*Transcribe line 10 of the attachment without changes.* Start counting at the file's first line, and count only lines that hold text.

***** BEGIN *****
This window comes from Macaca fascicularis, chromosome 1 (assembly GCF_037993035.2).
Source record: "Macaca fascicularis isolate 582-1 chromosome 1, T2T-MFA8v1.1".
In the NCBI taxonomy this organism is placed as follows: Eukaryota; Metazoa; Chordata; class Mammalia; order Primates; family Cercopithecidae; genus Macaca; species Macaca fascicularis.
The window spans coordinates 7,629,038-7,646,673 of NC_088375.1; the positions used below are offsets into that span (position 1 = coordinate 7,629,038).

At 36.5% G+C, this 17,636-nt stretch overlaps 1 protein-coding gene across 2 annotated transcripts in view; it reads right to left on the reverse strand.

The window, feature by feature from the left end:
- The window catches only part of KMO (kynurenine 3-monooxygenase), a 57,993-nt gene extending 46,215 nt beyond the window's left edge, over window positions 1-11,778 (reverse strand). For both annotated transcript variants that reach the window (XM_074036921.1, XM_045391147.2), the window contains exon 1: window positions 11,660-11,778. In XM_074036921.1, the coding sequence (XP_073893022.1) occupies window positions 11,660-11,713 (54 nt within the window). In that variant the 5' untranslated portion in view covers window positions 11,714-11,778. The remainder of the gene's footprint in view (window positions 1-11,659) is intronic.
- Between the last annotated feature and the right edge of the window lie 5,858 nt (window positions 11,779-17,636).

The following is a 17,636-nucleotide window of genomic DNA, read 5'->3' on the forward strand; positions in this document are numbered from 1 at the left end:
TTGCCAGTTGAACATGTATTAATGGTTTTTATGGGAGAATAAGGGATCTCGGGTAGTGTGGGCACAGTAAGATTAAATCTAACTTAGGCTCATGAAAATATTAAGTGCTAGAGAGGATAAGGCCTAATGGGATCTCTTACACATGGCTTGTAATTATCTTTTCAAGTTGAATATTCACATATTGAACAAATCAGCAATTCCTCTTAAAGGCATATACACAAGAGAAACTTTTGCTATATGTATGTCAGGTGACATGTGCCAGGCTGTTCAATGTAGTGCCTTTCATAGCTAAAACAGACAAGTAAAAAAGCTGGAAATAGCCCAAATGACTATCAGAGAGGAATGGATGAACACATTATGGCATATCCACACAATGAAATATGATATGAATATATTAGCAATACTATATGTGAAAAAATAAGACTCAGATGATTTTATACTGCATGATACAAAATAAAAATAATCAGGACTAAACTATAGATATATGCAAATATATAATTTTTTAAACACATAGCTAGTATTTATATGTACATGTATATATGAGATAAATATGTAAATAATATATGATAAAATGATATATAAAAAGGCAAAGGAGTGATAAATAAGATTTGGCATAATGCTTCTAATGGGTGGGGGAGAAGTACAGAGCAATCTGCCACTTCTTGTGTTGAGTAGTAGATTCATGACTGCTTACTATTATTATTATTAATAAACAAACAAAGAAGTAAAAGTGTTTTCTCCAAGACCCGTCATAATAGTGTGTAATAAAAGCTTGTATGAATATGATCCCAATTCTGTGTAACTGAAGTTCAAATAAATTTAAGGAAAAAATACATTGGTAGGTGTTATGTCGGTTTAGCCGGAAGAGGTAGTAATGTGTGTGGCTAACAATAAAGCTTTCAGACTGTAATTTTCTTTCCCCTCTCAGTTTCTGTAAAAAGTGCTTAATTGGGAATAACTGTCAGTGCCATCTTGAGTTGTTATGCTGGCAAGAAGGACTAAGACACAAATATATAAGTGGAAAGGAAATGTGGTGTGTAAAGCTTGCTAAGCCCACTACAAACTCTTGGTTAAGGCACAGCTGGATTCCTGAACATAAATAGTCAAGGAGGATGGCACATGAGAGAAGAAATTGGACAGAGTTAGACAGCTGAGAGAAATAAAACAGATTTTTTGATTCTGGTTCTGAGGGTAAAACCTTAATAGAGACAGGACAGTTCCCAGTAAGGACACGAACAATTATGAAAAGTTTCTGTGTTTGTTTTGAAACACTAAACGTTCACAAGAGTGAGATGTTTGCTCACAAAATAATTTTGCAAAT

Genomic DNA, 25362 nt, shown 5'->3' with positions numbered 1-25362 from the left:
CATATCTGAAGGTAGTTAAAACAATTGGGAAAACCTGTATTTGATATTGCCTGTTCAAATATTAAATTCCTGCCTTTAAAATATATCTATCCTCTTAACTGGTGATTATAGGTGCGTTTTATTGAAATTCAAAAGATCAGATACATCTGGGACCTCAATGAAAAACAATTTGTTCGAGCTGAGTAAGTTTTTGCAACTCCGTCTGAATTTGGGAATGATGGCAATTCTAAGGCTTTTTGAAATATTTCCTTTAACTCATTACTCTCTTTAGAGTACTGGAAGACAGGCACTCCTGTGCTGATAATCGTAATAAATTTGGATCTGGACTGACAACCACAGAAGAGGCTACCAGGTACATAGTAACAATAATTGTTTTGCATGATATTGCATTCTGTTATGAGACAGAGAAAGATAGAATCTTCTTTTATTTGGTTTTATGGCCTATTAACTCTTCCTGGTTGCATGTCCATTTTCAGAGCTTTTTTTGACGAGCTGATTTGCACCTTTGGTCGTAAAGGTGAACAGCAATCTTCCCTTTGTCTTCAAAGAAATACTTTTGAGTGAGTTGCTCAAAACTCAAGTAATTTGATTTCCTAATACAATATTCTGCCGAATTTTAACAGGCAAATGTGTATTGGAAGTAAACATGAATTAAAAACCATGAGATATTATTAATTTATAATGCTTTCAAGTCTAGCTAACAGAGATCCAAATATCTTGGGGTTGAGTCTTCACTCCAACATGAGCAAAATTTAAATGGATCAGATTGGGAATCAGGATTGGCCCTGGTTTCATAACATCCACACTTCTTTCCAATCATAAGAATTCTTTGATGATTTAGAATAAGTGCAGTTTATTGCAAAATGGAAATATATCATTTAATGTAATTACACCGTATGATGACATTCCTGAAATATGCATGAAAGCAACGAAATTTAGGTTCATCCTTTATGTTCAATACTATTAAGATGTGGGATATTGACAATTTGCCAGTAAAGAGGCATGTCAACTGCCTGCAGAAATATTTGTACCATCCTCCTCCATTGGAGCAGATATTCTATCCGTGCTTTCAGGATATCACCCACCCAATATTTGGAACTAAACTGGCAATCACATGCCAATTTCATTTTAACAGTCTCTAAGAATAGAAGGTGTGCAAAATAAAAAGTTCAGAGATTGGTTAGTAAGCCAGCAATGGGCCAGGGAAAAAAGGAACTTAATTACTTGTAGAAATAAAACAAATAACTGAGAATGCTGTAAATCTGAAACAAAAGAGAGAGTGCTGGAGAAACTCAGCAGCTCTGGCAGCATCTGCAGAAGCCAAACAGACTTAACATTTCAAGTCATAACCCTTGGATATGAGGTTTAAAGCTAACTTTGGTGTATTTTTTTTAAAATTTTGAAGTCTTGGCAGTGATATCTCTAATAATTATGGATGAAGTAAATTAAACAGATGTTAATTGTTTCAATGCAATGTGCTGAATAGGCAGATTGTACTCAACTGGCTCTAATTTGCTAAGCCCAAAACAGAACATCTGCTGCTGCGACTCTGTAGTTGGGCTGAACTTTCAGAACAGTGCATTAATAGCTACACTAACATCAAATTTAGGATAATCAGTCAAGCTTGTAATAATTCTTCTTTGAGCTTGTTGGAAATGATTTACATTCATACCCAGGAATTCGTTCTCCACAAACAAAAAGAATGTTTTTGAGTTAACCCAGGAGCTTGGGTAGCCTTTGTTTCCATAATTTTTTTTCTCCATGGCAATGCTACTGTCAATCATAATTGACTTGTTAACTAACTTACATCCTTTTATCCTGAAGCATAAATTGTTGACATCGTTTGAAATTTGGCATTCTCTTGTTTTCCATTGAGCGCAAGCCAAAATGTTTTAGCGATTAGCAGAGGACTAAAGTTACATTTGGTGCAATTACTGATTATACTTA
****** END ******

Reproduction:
TTGCCAGTTGAACATGTATTAATGGTTTTTATGGGAGAATAAGGGATCTCGGGTAGTGTGGGCACAGTAAGATTAAATCTAACTTAGGCTCATGAAAATATTAAGTGCTAGAGAGGATAAGGCCTAATGGGATCTCTTACACATGGCTTGTAATTATCTTTTCAAGTTGAATATTCACATATTGAACAAATCAGCAATTCCTCTTAAAGGCATATACACAAGAGAAACTTTTGCTATATGTATGTCAGGTGACATGTGCCAGGCTGTTCAATGTAGTGCCTTTCATAGCTAAAACAGACAAGTAAAAAAGCTGGAAATAGCCCAAATGACTATCAGAGAGGAATGGATGAACACATTATGGCATATCCACACAATGAAATATGATATGAATATATTAGCAATACTATATGTGAAAAAATAAGACTCAGATGATTTTATACTGCATGATACAAAATAAAAATAATCAGGACTAAACTATAGATATATGCAAATATATAATTTTTTAAACACATAGCTAGTATTTATATGTACATGTATATATGAGATAAATATGTAAATAATATATGATAAAATGATATATAAAAAGGCAAAGGAGTGATAAATAAGATTTGGCATAATGCTTCTAATGGGTGGGGGAGAAGTACAGAGCAATCTGCCACTTCTTGTGTTGAGTAGTAGATTCATGACTGCTTACTATTATTATTATTAATAAACAAACAAAGAAGTAAAAGTGTTTTCTCCAAGACCCGTCATAATAGTGTGTAATAAAAGCTTGTATGAATATGATCCCAATTCTGTGTAACTGAAGTTCAAATAAATTTAAGGAAAAAATACATTGGTAGGTGTTATGTCGGTTTAGCCGGAAGAGGTAGTAATGTGTGTGGCTAACAATAAAGCTTTCAGACTGTAATTTTCTTTCCCCTCTCAGTTTCTGTAAAAAGTGCTTAATTGGGAATAACTGTCAGTGCCATCTTGAGTTGTTATGCTGGCAAGAAGGACTAAGACACAAATATATAAGTGGAAAGGAAATGTGGTGTGTAAAGCTTGCTAAGCCCACTACAAACTCTTGGTTAAGGCACAGCTGGATTCCTGAACATAAATAGTCAAGGAGGATGGCACATGAGAGAAGAAATTGGACAGAGTTAGACAGCTGAGAGAAATAAAACAGATTTTTTGATTCTGGTTCTGAGGGTAAAACCTTAATAGAGACAGGACAGTTCCCAGTAAGGACACGAACAATTATGAAAAGTTTCTGTGTTTGTTTTGAAACACTAAACGTTCACAAGAGTGAGATGTTTGCTCACAAAATAATTTTGCAAAT